Novick: I have mixed feelings. What I didn’t understand was that she was marginal. The women in the temperance movement didn’t like her because her methods were unsound. But she thought, We’ve tried the system. The system doesn’t work for us. And she did have a tragic life, and tremendous problems due to alcohol from her first husband. It’s hard not to feel sorry for her. On the other hand, she talked about having a vision from God. She was a little frightening, messianic, and so extreme that she probably scared some people away from the mainstream movement. Then she went on the Vaudeville stage, smashing bars.
More: Really? As herself? This wasn’t an actress playing her?
Novick: That happened, too. But no, she herself went on the stage.
More: Unbelievable. But looking at the photos I kept thinking, you know, protest is by nature unsubtle. I don’t think a man would have gotten so much flack for smashing up bars with a hatchet.
More: Yes. I was talking to someone the other day, an African-American, and he was saying, sometimes civility doesn’t get you what you need. If what you’re protesting is so extreme, civil protest doesn’t get you anything. For sure she wouldn’t have become a figure of mockery if she was a man. Look at John Brown. It’s so incongruous, the idea of a woman that age breaking things.
More: I also was struck by how then, as now, a simple change of language can change the way people perceive a movement. When the temperance people started calling themselves “home defenders,” that put a rosy glow on it.
Novick: One-hundred percent. There was a lot of sincerity, but they were trying to sell the whole cause to women: We have to protect our homes. Somebody has to stand up for our children. It was an appealing message to women, and to men—how are you going to argue that fact? It was really a good strategy. I have a lot of respect for how they could position themselves. It’s also instructive in how they successfully campaigned for a single issue cause. This is the original playbook. They had the votes, the public relations, the visuals, the message. They got it done. In the late 1800s, the Women’s Christian Temperance Union had a whole host of causes: ending prostitution, raising the age of sexual consent from 10 to 16, sending children to kindergarten. They were progressive in the way we would think today. But they were not able to fully seal the deal on Prohibition because they had other causes. The Anti-Saloon League, which took over in the 20th century, was single-minded. They built an amazing coalition across an astonishingly wide range of interests.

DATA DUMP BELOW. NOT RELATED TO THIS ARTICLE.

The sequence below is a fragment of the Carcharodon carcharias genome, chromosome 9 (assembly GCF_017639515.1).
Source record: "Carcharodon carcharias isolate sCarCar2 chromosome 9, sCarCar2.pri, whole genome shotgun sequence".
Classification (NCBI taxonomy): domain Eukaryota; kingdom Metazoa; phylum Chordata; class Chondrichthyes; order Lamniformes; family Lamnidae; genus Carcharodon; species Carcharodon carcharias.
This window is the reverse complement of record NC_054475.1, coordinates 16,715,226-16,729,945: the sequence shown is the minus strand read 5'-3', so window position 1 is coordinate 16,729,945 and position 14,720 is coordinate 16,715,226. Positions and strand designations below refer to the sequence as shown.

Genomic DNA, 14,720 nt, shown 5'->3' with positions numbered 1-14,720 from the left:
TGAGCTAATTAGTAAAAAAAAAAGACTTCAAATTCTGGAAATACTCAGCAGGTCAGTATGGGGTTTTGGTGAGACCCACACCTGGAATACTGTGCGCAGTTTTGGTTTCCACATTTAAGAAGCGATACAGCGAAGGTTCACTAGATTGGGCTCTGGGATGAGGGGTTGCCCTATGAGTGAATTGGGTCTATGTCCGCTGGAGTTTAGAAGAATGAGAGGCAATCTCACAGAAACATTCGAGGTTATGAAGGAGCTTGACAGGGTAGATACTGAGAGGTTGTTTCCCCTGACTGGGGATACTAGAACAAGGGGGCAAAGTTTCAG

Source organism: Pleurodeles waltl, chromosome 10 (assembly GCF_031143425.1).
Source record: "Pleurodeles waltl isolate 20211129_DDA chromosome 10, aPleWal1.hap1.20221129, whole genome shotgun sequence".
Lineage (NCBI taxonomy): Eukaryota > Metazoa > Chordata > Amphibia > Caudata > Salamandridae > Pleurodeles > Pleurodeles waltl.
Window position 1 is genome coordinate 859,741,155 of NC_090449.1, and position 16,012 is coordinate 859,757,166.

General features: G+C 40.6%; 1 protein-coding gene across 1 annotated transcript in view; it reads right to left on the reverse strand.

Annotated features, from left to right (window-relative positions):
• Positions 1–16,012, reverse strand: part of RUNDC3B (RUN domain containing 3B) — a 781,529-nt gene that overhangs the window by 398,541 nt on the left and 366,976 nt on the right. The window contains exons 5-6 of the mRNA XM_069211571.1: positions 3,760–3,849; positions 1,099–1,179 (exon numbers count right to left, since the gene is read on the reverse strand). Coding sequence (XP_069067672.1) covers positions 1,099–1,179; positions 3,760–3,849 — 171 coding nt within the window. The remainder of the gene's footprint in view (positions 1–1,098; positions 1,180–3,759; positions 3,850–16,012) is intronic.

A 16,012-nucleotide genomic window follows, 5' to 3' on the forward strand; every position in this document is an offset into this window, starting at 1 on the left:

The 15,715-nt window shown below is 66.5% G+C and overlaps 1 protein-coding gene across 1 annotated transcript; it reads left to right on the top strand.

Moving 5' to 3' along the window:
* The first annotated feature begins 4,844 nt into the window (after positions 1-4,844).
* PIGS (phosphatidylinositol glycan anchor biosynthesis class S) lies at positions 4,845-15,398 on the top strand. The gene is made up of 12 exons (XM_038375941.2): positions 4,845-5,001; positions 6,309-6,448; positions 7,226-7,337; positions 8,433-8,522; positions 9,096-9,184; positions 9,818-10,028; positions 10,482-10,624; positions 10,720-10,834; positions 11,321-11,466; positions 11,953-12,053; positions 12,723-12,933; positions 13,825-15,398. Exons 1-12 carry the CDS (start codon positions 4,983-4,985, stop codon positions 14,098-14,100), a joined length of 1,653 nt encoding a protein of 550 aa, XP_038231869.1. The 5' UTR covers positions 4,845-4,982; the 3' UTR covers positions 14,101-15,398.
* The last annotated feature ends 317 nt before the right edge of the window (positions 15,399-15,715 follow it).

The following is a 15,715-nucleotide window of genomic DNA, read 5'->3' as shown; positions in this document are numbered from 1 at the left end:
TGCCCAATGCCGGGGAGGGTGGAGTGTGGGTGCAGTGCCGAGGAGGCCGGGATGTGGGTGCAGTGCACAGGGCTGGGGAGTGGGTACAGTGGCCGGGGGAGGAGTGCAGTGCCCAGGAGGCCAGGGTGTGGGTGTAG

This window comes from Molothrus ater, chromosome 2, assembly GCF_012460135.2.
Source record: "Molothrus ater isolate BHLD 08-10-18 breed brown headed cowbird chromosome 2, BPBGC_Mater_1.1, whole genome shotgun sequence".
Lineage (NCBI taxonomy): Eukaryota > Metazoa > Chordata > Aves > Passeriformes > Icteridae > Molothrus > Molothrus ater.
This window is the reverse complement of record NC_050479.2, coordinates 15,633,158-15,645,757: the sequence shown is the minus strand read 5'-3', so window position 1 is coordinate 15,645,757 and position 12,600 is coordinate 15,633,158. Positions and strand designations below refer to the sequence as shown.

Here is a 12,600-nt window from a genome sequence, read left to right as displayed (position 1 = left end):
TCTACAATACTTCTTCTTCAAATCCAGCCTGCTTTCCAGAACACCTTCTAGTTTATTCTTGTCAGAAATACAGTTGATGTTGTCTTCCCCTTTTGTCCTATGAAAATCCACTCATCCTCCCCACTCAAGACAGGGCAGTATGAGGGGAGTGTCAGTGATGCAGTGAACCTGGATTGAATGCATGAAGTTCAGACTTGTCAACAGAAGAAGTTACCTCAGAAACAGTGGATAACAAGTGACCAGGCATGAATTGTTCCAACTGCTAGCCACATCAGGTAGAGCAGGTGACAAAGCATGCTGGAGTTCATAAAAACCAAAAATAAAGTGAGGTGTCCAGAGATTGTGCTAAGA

More: Pete Hamill and some of your other commentators talk about class warfare. Hamill points out that the bars were working men’s clubs. Rich men had their private clubs; working men made their connections in bars.
Novick: There was at least antagonism of the more comfortable classes toward African-Americans and immigrants. The feeling was, They can’t control their appetites. They’re dangerous. Our cities are full of dirty people who don’t speak English. The wealthier, more privileged Americans never thought that Prohibition would have anything to do with them. It was for the people who scared them. They were going to help those people by making sure alcohol wasn’t available to them.
More: The documentary points out that men used to vote in bars. When I was growing up in Cincinnati, my parents voted in a bar. Of course, it was closed for the day.
Novick: There certainly is a history of mixing politics and alcohol and corruption. It wasn’t an impersonal system, and the WASPS were threatened by all that. It speaks to the question of who is an American. We think we’re a country of immigrants, but every new group has had to fight to get their way in. It’s true today.
More: I also didn’t know about the whole campaign against German beer, and by extension, German Americans, during World War 1. That was incredibly clever, in an awful way.